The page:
The UW System was one of the first university systems in the country to start issuing public stakeholders reports. Every year since 1993, we have issued a UW System Accountability Report showing our progress on a series of indicators ranging from access rates and faculty workloads to graduation rates; credits-to-degree; research funding; facilities maintenance; employer, alumni, and student satisfaction ratings; study abroad; and undergraduate research opportunities.
Where possible, we benchmark ourselves against national or state measures, or against our own progress over time. We take a “balanced scorecard” approach, which recognizes that we serve multiple constituencies, some of whose expectations for us may conflict. Therefore, as you review the 2002-03 Accountability Report, I hope you will look not only at the individual indicators, but think about the overall picture they paint of the tradeoffs and balances that have been struck within a necessarily limited set of resources.
The report has three sections: first, some indicators of the context in which we operated this past year and the resources available to carry out our mission; second, presentation of 20 performance measures and how they compare to national benchmarks or established targets; and finally, a compendium of other UW System reports that provide more detail on these and many other aspects of our operations. Appendices provide breakdowns by campus for many of the indicators.
We also continue this year including a set of campus-specific benchmarks and measures. There are four indicators common to all campusesperformance related to enrollment targets; retention/graduation targets; student engagement in co-curricular activities including internships, practica, and volunteer work; and performance related to credits-to-degree targets. Other indicators have been added by each campus to reflect its own particular goals and local impacts.
Operational Environment 2002-03
Our operational results reflect the demographic, economic, and political environment in which we operate. Demand for UW admission increased substantially as a declining economy sent more students back to college in search of both degrees and professional certificates. Although our fall 2002 enrollments grew 2,400 FTE over target, the state budget signed by the Governor in August 2002 reduced our base budgets by some $44 million (or about $300/student) going into the new academic year. Despite this reduction, we sustained our commitment to implement the first half of the Economic Stimulus Package by increasing enrollments in high-demand majors and by continuing our regional economic partnerships with local business throughout the state. Of necessity, we continue to diversify our funding sources: GPR now provides 31 percent of the total budget, down from 33 percent at the start of this biennium, while tuition (18 percent), gifts and grants (29 percent), and program revenue earned from operations (22 percent) provide the rest.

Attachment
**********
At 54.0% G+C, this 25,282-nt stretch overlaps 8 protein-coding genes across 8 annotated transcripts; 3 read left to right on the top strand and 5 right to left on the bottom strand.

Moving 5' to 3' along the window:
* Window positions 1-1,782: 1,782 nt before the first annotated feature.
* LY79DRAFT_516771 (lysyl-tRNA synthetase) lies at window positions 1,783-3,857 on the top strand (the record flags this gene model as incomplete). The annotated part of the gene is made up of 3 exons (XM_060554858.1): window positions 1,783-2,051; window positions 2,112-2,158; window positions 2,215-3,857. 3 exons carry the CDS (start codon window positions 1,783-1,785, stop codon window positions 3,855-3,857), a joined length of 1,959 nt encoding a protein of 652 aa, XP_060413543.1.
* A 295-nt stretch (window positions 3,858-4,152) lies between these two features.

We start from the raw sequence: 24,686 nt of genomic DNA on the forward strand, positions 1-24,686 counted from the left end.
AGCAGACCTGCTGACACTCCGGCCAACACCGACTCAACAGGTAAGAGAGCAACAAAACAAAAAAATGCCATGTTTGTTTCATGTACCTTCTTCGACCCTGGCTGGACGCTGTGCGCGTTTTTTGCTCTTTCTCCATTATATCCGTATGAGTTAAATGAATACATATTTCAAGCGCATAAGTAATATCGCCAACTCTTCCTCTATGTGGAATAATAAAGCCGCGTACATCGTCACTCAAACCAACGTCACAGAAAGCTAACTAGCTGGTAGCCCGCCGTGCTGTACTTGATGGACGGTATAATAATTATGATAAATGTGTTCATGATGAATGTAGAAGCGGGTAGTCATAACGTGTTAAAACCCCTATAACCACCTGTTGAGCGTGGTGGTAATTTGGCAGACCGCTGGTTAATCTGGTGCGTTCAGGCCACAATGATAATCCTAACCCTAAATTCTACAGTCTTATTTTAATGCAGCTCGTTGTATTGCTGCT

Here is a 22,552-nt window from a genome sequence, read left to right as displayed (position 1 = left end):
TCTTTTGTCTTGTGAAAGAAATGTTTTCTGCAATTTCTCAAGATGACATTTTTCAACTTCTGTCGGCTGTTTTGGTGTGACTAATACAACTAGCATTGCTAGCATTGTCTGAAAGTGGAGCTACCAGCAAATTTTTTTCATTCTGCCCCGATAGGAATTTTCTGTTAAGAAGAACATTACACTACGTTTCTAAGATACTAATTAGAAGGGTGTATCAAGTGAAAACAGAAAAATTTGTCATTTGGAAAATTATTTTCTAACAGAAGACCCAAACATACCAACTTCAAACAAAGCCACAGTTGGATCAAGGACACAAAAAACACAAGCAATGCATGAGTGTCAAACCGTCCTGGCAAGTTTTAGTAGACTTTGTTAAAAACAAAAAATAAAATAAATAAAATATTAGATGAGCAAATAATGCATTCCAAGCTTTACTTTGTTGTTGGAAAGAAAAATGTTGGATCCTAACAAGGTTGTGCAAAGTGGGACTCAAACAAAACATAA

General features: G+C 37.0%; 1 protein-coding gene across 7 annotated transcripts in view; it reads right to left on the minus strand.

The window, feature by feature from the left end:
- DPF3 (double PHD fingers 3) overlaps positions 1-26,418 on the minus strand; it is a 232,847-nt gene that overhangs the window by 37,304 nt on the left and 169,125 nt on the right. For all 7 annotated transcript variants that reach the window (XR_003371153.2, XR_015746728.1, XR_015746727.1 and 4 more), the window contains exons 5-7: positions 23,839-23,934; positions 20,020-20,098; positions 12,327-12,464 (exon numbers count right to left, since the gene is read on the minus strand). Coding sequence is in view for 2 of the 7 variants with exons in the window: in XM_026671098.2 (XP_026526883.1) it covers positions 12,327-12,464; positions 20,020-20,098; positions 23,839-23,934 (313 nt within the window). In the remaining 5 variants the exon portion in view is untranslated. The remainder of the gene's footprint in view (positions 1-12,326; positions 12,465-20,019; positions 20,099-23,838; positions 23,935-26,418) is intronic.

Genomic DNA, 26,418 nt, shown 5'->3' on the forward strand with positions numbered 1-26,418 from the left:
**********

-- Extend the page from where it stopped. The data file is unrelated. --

The UW System maintained our overall access rate at 33 percent of Wisconsin high school graduates, nearly half-again the national average access rate of about 22 percent. It is Wisconsin’s high college access rate that drives the higher-than-average state spending on higher education that is noted in state spending comparisons. If Wisconsin were to reduce its higher education access rate to the national average (22 percent), some 8,000 fewer Wisconsin high school graduates would have the opportunity to go to college in-state each year, and the economic future of the state would be distinctly less bright.
A UW education remains affordable compared to other state and universities. The average cost of attendance at a UW institution takes about 14 percent of median family income in Wisconsin compared to 18 percent nationally. I would note that other states have been increasing state financial aid substantially as their tuition rises; Wisconsin just last year took the important step of linking state financial aid to tuition increases as a way to provide assurance that current affordability levels will be maintained.
Instructional workloads have shifted slightly as our campuses work to accommodate base budget cuts and maintain reasonable access to sections and coursework for students. In order to maintain sections, campuses filled some faculty vacancies with instructional academic staff with the result that faculty now teach 59 percent of total student credit hours, instructional staff teach 33 percent, and graduate assistants handle 8 percent.
External research funding rose by $41 million last year, reflecting a continuing flow of research developments in biotechnology, genetics, agrigenetics, engineering materials, as well as the selection of UW campuses as national demonstration sites for important research in teaching, and the application of the humanities and social sciences to national problems. Our research generates thousands of good-paying jobs statewide and helps the state repatriate a portion of the funds Wisconsin sends to Washington every year. UW research alone generated more than $1 billion economic impact throughout the state, making it one of the state’s most important “industries” and a key to growing future incomes in Wisconsin.